How well you understood the final requirements.

As we watched your father lie dying in the small room

just off the kitchen, his pain took him from us, day

by day.  You lifted him onto the commode, carved

a milk jug that he could hold to his penis.  At night

you took his voice with us, keeping it next

to our bed in the small speaker box, and you slept

while I listened for his breathing to change

into the calling of your name so that you could rise

from your sleep and go to him with your strong, broad

back.  Your voice would join his then in the box at my side,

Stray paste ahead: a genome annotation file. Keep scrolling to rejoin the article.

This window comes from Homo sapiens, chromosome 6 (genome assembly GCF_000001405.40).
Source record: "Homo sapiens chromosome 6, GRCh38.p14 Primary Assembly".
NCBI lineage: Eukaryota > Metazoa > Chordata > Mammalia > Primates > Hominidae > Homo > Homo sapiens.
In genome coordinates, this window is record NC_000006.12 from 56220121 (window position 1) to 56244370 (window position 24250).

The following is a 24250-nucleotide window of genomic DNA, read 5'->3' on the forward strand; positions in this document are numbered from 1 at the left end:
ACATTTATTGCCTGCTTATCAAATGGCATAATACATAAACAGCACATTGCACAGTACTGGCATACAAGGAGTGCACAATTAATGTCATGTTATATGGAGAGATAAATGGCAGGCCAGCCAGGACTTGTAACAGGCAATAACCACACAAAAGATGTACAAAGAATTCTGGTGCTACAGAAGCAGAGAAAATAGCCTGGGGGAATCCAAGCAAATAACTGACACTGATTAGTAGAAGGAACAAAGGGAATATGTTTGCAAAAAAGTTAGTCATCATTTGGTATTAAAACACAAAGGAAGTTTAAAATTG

would let me let go into blessed absence.  Now

he has let go for the last time.  You helped them

wash his body, put it in the clear plastic bag, and carry it

out the front door.  And now, I grow fearful of our own

silence we carry inside.  Of your body

climbing on top of mine and barely

moving, of my body underneath, sunken

by your weight.  Again and again in our rented rooms

you drift toward me then away.  As if you needed

a marker to nudge before going on.  As if you

feared lingering in the warm current of flesh

on flesh.  Together we wait for some wind

to lift us.  As if we were not meant to be

the wingless, grown children we are,

awkward on earth.

Denise Pendleton holds an MFA in Poetry from Washington University. Her poems have appeared in American Sports Poems, Northwest Review, Tar River Poetry,and Kerning among others. Pendleton has almost retired from years of directing a variety of nonprofit programs that promote reading for all ages.